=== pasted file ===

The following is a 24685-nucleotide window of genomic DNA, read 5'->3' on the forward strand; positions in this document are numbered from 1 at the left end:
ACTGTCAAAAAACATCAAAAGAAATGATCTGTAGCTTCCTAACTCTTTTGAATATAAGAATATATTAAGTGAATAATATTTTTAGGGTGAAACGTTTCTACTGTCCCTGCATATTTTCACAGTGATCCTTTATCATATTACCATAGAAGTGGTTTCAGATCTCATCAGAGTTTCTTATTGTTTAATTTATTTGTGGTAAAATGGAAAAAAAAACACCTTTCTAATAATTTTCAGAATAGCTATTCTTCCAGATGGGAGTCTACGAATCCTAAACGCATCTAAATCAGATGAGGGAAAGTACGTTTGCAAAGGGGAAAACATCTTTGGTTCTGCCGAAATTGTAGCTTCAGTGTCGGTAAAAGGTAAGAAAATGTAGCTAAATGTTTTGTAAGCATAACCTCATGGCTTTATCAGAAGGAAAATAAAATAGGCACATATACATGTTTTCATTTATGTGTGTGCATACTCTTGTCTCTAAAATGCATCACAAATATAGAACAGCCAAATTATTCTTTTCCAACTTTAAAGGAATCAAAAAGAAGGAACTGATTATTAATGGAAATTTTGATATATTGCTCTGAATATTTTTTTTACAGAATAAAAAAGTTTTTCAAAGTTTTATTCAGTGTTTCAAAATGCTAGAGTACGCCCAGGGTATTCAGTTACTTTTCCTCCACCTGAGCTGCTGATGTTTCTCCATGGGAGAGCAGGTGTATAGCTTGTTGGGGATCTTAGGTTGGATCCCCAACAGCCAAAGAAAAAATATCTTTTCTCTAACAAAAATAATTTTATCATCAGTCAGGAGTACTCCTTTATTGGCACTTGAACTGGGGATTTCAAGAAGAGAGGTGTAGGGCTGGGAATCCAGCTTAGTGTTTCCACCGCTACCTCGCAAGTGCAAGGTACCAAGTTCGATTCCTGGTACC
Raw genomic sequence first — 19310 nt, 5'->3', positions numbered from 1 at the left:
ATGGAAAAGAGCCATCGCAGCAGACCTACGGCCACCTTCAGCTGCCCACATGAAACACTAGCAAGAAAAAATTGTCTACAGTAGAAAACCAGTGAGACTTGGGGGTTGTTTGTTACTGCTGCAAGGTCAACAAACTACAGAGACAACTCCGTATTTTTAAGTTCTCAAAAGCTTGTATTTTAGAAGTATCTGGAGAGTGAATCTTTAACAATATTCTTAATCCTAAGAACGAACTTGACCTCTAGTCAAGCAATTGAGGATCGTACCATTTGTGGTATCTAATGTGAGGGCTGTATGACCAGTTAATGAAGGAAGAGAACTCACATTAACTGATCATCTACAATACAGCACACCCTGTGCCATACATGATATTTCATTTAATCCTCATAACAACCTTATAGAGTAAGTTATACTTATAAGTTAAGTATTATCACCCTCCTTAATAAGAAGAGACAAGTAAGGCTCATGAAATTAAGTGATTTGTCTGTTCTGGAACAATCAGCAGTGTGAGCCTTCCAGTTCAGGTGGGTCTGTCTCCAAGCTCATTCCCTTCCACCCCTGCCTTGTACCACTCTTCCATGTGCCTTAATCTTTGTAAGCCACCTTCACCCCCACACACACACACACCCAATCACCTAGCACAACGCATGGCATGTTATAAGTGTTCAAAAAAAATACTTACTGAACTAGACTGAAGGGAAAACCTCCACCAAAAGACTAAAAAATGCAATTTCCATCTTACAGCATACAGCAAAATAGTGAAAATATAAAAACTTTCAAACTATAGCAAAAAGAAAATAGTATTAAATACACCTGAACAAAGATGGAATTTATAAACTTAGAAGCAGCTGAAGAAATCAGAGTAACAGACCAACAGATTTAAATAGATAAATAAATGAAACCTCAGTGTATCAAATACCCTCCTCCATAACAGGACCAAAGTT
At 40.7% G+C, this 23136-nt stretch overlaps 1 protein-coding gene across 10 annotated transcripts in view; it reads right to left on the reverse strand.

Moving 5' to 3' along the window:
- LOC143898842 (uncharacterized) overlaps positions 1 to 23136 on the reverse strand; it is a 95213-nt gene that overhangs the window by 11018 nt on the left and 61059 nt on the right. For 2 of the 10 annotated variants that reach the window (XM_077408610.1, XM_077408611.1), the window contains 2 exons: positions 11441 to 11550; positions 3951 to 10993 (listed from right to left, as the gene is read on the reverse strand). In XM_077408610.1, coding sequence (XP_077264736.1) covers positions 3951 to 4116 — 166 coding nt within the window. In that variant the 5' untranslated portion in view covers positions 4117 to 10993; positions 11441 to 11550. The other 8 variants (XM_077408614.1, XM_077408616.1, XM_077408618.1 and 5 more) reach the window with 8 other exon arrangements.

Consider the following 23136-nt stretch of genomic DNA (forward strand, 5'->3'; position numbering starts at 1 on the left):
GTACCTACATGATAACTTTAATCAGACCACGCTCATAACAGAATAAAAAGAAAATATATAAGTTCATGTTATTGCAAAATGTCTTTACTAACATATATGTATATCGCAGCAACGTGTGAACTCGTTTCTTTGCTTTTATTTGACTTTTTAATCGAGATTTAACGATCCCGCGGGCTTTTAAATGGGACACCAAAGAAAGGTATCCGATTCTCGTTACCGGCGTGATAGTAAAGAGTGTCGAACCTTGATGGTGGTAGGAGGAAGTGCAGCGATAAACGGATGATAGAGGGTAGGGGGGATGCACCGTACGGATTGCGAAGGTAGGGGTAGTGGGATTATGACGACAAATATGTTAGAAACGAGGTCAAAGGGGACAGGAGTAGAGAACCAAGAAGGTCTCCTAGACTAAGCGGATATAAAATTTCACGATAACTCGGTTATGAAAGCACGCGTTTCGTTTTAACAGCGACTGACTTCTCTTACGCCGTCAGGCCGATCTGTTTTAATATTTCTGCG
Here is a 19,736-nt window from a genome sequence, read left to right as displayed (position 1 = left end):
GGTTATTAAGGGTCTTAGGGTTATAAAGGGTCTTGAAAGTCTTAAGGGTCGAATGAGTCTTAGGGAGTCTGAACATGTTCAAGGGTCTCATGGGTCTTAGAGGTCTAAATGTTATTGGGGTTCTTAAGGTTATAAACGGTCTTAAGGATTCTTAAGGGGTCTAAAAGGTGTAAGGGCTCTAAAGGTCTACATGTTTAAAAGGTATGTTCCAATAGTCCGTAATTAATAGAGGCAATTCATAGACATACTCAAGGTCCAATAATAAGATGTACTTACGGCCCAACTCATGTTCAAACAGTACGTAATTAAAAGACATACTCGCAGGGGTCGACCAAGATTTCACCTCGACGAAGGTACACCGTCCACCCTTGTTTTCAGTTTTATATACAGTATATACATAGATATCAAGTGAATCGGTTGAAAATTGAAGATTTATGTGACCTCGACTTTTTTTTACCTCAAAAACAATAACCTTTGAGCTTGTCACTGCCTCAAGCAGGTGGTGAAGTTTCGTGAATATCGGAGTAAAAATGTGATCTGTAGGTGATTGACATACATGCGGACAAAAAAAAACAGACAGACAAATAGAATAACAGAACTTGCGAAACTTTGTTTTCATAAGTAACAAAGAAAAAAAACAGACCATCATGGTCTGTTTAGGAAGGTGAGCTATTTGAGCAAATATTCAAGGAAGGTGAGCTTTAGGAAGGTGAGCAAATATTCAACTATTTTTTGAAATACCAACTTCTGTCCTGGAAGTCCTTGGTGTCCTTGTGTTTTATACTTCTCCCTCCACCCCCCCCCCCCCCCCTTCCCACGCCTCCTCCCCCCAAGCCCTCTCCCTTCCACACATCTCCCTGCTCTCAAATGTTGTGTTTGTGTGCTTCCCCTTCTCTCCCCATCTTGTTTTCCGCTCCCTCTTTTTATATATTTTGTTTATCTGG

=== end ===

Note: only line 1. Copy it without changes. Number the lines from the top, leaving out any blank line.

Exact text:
The following is a 24685-nucleotide window of genomic DNA, read 5'->3' on the forward strand; positions in this document are numbered from 1 at the left end: